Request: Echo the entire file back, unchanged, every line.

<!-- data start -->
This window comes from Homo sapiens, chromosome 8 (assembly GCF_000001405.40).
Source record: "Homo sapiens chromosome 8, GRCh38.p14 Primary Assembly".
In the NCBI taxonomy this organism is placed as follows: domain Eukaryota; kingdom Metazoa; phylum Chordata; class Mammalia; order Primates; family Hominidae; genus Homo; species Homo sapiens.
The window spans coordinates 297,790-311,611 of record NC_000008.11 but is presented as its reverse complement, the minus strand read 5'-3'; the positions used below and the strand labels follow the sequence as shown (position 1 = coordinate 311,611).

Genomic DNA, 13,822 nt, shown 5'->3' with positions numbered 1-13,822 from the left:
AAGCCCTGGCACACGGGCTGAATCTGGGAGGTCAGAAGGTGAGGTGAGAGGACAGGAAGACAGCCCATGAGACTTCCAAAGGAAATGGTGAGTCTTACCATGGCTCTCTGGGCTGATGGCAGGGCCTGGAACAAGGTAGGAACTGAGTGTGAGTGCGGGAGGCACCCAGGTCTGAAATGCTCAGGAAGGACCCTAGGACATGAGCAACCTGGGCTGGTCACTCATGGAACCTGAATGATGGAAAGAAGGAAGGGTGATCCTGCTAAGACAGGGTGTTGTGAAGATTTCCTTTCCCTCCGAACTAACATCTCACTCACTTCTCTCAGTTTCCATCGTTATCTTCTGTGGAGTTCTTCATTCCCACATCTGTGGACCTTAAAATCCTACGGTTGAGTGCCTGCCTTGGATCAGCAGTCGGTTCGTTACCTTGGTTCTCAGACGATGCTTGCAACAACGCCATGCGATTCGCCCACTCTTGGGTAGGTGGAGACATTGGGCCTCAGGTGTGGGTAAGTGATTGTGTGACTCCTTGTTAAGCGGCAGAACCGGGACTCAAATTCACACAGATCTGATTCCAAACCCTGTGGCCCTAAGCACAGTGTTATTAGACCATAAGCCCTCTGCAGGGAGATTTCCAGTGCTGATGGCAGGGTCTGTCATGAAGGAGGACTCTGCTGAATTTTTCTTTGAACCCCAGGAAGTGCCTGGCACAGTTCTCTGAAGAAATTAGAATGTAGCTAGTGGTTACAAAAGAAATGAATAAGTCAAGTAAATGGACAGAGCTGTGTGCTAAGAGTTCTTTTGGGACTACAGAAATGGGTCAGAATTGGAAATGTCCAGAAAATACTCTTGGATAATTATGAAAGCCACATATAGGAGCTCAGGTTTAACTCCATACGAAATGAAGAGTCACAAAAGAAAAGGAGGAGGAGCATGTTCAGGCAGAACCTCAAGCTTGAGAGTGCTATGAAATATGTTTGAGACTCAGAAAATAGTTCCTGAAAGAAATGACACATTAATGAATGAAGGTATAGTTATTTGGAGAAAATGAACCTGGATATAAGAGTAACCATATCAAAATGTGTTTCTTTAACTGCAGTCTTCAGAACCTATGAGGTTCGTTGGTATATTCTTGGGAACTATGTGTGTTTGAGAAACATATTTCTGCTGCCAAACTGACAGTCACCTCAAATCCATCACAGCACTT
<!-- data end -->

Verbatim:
This window comes from Homo sapiens, chromosome 8 (assembly GCF_000001405.40).
Source record: "Homo sapiens chromosome 8, GRCh38.p14 Primary Assembly".
In the NCBI taxonomy this organism is placed as follows: domain Eukaryota; kingdom Metazoa; phylum Chordata; class Mammalia; order Primates; family Hominidae; genus Homo; species Homo sapiens.
The window spans coordinates 297,790-311,611 of record NC_000008.11 but is presented as its reverse complement, the minus strand read 5'-3'; the positions used below and the strand labels follow the sequence as shown (position 1 = coordinate 311,611).

Genomic DNA, 13,822 nt, shown 5'->3' with positions numbered 1-13,822 from the left:
AAGCCCTGGCACACGGGCTGAATCTGGGAGGTCAGAAGGTGAGGTGAGAGGACAGGAAGACAGCCCATGAGACTTCCAAAGGAAATGGTGAGTCTTACCATGGCTCTCTGGGCTGATGGCAGGGCCTGGAACAAGGTAGGAACTGAGTGTGAGTGCGGGAGGCACCCAGGTCTGAAATGCTCAGGAAGGACCCTAGGACATGAGCAACCTGGGCTGGTCACTCATGGAACCTGAATGATGGAAAGAAGGAAGGGTGATCCTGCTAAGACAGGGTGTTGTGAAGATTTCCTTTCCCTCCGAACTAACATCTCACTCACTTCTCTCAGTTTCCATCGTTATCTTCTGTGGAGTTCTTCATTCCCACATCTGTGGACCTTAAAATCCTACGGTTGAGTGCCTGCCTTGGATCAGCAGTCGGTTCGTTACCTTGGTTCTCAGACGATGCTTGCAACAACGCCATGCGATTCGCCCACTCTTGGGTAGGTGGAGACATTGGGCCTCAGGTGTGGGTAAGTGATTGTGTGACTCCTTGTTAAGCGGCAGAACCGGGACTCAAATTCACACAGATCTGATTCCAAACCCTGTGGCCCTAAGCACAGTGTTATTAGACCATAAGCCCTCTGCAGGGAGATTTCCAGTGCTGATGGCAGGGTCTGTCATGAAGGAGGACTCTGCTGAATTTTTCTTTGAACCCCAGGAAGTGCCTGGCACAGTTCTCTGAAGAAATTAGAATGTAGCTAGTGGTTACAAAAGAAATGAATAAGTCAAGTAAATGGACAGAGCTGTGTGCTAAGAGTTCTTTTGGGACTACAGAAATGGGTCAGAATTGGAAATGTCCAGAAAATACTCTTGGATAATTATGAAAGCCACATATAGGAGCTCAGGTTTAACTCCATACGAAATGAAGAGTCACAAAAGAAAAGGAGGAGGAGCATGTTCAGGCAGAACCTCAAGCTTGAGAGTGCTATGAAATATGTTTGAGACTCAGAAAATAGTTCCTGAAAGAAATGACACATTAATGAATGAAGGTATAGTTATTTGGAGAAAATGAACCTGGATATAAGAGTAACCATATCAAAATGTGTTTCTTTAACTGCAGTCTTCAGAACCTATGAGGTTCGTTGGTATATTCTTGGGAACTATGTGTGTTTGAGAAACATATTTCTGCTGCCAAACTGACAGTCACCTCAAATCCATCACAGCACTT